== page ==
Medicaid policymakers have been busy. In fall 2022, the Centers for Medicare & Medicaid Services (CMS) issued 1115 waiver approvals in Arizona, Arkansas, Massachusetts, and Oregon. These states have exciting plans for Medicaid transformation, and their 1115 waiver approvals reflect new federal flexibilities to address health-related social needs (HRSN), a key aspect of CMS’ strategy to promote health equity. On December 6 and December 12, CMS hosted calls exploring these new approvals and officially announced a new state 1115 demonstration opportunity.

Here are three takeaways from that announcement and related approvals.

1. More people will be eligible for Medicaid services that address HRSN.

The new demonstrations will enable states to cover HRSN services as Medicaid benefits. Some of these HRSN services have previously been covered through home- and community-based services programs under Social Security Act § 1915(c) and 1915(i). New demonstrations are testing if these services may benefit a slightly broader group of Medicaid enrollees with relevant clinical and social risk factors. For example, states have focused on justice-involved populations, individuals experiencing homelessness or at risk of homelessness, individuals transitioning from nursing facilities, and pregnant people with high-risk conditions. In Arizona, Massachusetts, and Oregon, HRSN services will be available to specific Medicaid enrollee populations in both traditional (i.e., fee-for-service) and managed care delivery systems and will be recognized in managed care rate development. CMS and states will measure whether these services improve health outcomes, prevent lapses in enrollment, and reduce disparities.

2. States interested in the demonstration can choose among a list of nutrition and housing supports, and may be able to access federal funding for related infrastructure.

Under the new demonstration opportunity, states can request to provide a variety of nutrition and/or housing support services (see below table). Additional services may be considered on a case-by-case basis. Funding cannot supplant funding from other non-Medicaid sources, and states must explore partnerships with entities supported by other federal funding sources, like Continuum of Care programs for individuals experiencing homelessness.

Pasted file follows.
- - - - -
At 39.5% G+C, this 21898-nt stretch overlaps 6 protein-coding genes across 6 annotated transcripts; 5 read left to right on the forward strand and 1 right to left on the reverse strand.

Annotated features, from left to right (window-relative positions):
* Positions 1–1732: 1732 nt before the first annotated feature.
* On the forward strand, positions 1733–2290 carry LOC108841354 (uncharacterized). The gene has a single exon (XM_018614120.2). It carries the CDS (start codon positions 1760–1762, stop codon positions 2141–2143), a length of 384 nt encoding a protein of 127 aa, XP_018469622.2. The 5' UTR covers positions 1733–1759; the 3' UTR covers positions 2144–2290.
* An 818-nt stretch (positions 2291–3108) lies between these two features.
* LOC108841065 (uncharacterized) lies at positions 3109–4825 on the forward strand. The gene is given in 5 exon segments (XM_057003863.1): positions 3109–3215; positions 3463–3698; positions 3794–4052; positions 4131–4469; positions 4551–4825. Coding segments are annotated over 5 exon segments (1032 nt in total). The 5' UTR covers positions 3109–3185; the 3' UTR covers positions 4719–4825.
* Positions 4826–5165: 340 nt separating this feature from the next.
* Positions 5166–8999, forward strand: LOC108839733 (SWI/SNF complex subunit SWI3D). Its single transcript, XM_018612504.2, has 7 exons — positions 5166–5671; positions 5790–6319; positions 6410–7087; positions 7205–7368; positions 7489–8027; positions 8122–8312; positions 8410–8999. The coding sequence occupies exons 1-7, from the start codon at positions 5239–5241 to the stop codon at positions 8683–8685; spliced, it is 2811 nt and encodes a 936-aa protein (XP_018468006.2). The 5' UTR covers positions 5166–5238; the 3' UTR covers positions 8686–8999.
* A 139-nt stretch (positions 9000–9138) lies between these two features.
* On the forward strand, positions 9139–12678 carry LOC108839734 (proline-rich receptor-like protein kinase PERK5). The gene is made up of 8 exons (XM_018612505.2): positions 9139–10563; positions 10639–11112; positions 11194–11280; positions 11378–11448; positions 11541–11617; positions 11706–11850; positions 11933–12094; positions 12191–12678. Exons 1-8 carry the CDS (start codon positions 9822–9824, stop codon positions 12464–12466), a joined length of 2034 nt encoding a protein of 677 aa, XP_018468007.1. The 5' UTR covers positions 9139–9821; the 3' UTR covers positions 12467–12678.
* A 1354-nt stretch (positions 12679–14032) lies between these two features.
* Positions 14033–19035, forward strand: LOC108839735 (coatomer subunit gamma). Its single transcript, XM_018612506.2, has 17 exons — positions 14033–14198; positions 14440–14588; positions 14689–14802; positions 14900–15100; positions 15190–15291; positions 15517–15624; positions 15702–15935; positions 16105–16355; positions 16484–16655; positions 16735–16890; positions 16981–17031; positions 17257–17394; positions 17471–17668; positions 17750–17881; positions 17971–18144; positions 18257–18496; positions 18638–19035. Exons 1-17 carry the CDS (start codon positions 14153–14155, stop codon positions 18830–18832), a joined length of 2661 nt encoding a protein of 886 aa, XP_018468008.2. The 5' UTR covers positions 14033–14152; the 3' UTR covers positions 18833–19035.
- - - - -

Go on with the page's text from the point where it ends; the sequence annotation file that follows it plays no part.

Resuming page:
For example, Arkansas will provide housing and nutrition supports to people with high-risk pregnancies during pregnancy and up to two years postpartum, people living in rural areas with serious mental illness or substance use disorder, and young adults with specific risk factors such as prior incarceration. Arizona and Oregon will provide post-transition housing (i.e., for those moving from institutional or congregate settings back to the community) for up to six months, a housing service entirely new to Medicaid.

States with recent approvals can also use federal funds to support capacity-building efforts to improve how HRSN services are delivered and track outcomes. States can use these “HRSN infrastructure” funds for electronic referral systems, trauma-informed training, and community health worker certification, and to convene and gather input from community stakeholders. California, which received CMS approval for its 1115 demonstration in December 2021, used the authority to launch Providing Access and Transforming Health. This program provides community-based organizations with capacity-building funds and technical assistance, and supports collaborative planning and implementation groups.

HRSN Services Considered for 1115 Demonstrations

HRSN CategorySpecific Services Considered Under 1115 Demonstrations
Nutrition Supports• Nutrition counseling and education
• Medically tailored meals
• Meals or pantry stocking for children under 21 or pregnant people
• Fruit and vegetable prescriptions and/or protein box
Housing Supports• Rent/temporary housing for up to six months, specifically for individuals transitioning out of institutional care or congregate settings such as nursing facilities, large group homes, congregate residential settings, Institutions for Mental Diseases, correctional facilities, and acute care hospitals; individuals who are homeless, at risk of homelessness, or transitioning out of an emergency shelter as defined by 24 CFR 91.5; and youth transitioning out of the child welfare system including foster care